I did all the modeling on a custom-built Pentium 200 with 128mb RAM and a Diamond FireGL 1000 Pro video card. All objects were built with polygon modeling, with the exception of the couch cushions which started out as NURBS objects. Using polygons helped keep object complexity to a minimum, with a final triangle count of about 200,000 and a scene file size of roughly 6 megabytes.
By doing all the modeling and materials on a slow computer, I was forced to be economical. Using MAX's polygon modeling tools, I was able to precisely control the complexity of every object. Much of the time was spent modeling all the way down at the vertex level. I also like working with polygons because they're fast and you're dealing directly with the actual surface, so the interaction feels more tangible.
When I upgraded to a faster computer for animating and rendering, the relatively light models rendered quickly both in the viewports and with the scanline renderer.
Before I even thought about making a movie, I had already modeled the tree as an exercise. My first approach was to use a single polygon for each needle, duplicating them to form stems and eventually building an entire branch. But by the time I had gotten this far, my 200MHz computer was choking on the model:
So, it was back to the drawing board. I decided to scan a branch from the Christmas tree in my living room and use the texture for detail. This time, I started building the tree using flat faces for the branches. I built an extruded X shape for each stem and mapped the scanned pine needle texture and opacity map onto both planes. This shape was replicated and repositioned to form an entire branch. Each branch was then copied and rotated around the tree trunk four times to make one complete level of branches. These levels were then copied up the trunk and scaled down to create the conical tree shape, resulting in something that looked like this:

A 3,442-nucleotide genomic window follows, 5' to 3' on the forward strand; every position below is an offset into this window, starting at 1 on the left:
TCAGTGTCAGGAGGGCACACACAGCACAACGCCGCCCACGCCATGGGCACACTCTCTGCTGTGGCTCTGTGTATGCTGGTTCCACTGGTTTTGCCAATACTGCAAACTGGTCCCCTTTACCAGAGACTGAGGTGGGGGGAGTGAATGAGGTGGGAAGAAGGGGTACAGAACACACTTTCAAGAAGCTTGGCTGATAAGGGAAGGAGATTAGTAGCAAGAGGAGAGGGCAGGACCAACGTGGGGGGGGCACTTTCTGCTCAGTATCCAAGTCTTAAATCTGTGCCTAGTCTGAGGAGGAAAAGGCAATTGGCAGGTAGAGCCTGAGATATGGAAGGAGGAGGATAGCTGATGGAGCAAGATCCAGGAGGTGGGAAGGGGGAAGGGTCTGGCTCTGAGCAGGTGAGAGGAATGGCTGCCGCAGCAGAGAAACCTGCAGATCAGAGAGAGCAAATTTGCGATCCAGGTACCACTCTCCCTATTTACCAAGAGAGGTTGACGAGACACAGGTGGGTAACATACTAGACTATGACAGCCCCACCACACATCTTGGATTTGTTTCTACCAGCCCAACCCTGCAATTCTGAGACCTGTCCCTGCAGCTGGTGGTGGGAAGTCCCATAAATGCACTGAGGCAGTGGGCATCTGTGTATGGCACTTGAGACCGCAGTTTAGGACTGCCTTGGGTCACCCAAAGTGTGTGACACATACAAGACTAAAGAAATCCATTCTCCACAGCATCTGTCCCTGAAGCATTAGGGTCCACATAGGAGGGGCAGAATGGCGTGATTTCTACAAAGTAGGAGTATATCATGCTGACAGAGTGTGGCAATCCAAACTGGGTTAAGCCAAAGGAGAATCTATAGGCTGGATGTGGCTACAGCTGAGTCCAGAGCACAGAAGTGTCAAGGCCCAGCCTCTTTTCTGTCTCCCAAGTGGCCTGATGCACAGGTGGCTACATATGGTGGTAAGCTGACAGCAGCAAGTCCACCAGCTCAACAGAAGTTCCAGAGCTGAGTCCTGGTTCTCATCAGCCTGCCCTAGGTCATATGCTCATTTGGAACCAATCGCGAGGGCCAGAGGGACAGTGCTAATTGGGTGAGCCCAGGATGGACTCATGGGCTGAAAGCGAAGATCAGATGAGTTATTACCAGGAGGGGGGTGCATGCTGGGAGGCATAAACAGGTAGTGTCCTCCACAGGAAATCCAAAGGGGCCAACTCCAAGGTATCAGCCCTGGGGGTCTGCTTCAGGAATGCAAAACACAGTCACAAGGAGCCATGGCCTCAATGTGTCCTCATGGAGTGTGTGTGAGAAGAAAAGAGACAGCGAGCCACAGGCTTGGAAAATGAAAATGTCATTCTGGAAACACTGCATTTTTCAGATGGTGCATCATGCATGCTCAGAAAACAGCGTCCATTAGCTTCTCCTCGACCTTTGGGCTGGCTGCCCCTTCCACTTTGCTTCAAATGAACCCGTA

I was getting closer, but the tree looked odd. I made the stems branch more randomly and thickened them to achieve the type of natural complexity seen in real tree branches. With Photoshop, I brushed up the texture to look more organic and colorful. I also placed a semitransparent dark cone just inside the tree so light wouldn't show through from the other side. Finally, I had an acceptable model after about a week of this trial and error process. Some decorations, lights and tinsel completed the look:
Here's what the model looks like in the viewport:
Though it looks dense, the tree is actually relatively light at roughly 70,000 polygons. With my dual P3-600 processors and Elsa Gloria II accelerator, MAX can display it shaded in the viewports at about 10 frames per second.
The Christmas lights are low-detail polygon objects arrayed along a curvy renderable spline. A LensFX video post glow filter with a square waveform controller was used to make them blink. The tinsel was made with a series of criss-crossing X shapes that were extruded along another spline. Each piece was assigned an opacity-mapped texture, much like the tree branches.
The Santa Ornament
Santa is a segmented character built mostly from geometric primitives like spheres, cylinders, and tori. Simple bend and twist modifiers, along with XYZ position and Euler rotation controllers, were used for all of the character animation. By keeping the character rig simple I was able to animate in real-time.
In the interest of minimizing rendering time, I kept the materials as simple as possible. Most consisted of a simple tileable texture with a bump map if necessary. The only raytraced material in the scene is the window pane - the milk glass and shiny bulb ornaments were done with transparency and reflection maps.
Using a flatbed scanner, I snuck in some pictures of my own family members on the walls. For the newspaper on the coffeetable, I scanned a page from the New York Times that featured an article about my flying school on Long Island. Throughout the materials editing process, I used Photoshop 4 for all texture work.